liquid embossing glaze [Archive] - Rubberstampchat

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domsmom
04-07-2008, 02:57 PM
Hello my name is Marlene and I was at the stamp show this weekend in NJ and they were making pen's out of domino's. They said there was an embossing liquid to use on the pen's and I can't seem to find what they are talking about. They said that you are to use a heat gun on it to set the glaze and it is liquid. Can anyone help:confused:

Inky Whiskers
04-07-2008, 03:42 PM
Hi Marlene & Welcome to RSC!!!

Do you remember the name of the company doing the demo or the brand name of the product? Knowing that will give us a starting point for research.

I haven't heard of an embossing liquid like you describe it, tho' I have used various clear laquers and embossing powders to seal projects. Learning about something new in the world of stamping & paper crafts is exciting!!! :D:D

domsmom
04-07-2008, 05:37 PM
I can't remember the name of the company - can you please explain to me the difference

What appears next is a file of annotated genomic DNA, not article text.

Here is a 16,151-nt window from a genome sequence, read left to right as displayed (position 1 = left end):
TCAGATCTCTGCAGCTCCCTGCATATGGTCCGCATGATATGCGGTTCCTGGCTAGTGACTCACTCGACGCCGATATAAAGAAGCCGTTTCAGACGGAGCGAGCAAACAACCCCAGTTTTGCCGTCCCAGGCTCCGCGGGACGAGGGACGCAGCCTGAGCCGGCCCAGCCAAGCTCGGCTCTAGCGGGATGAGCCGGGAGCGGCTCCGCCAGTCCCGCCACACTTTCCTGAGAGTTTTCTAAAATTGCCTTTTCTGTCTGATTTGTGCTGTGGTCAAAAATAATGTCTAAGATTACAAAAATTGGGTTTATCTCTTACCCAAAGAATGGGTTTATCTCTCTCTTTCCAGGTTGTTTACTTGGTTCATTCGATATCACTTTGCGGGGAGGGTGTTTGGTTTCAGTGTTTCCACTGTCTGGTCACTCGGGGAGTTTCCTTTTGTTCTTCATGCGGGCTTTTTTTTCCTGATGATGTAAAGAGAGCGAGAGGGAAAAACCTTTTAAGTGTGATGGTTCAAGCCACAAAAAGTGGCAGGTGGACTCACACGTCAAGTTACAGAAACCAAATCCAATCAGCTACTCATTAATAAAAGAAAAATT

Inky Whiskers
04-07-2008, 05:43 PM
I can't remember the name of the company - can you please explain to me the difference

The difference between the company selling the product & the company that makes it? (If the company selling isn't the manufacturer.) Or the difference between the various ways to put a clear coat of sealer on something? :D

domsmom
04-08-2008, 09:34 AM
of putting the clear coat on the item

Inky Whiskers
04-08-2008, 02:07 PM
There are several ways to add a clear layer to seal & protect. Here's a list of the most common ones I know about with basic info:

1) acryllic spray ~ Comes in cans and in finishes ranging from matte (no shine) to high gloss (very shiny). You have to use this in a well ventialted area like an open garage or patio unless you have a deluxe vent system handy. Think 'clear spray paint'. It will stick to most surfaces and shouldn't run if applied in multiple thin coats that are allowed to dry between applications. Can be found in both craft & hardware stores.

2) brush on sealer ~ Comes in cans and may be called 'polyurethane', 'lacquer' or by some other defining term. You paint it on using a flat brush (sponge or bristle). May require sanding after a layer dries before adding the next layer. This is a very durable finish if several layers are applied. Also comes in different levels of shine. Can be found in both craft & hardware stores. Cleans off the brush if you wash it in warm soapy water while still wet.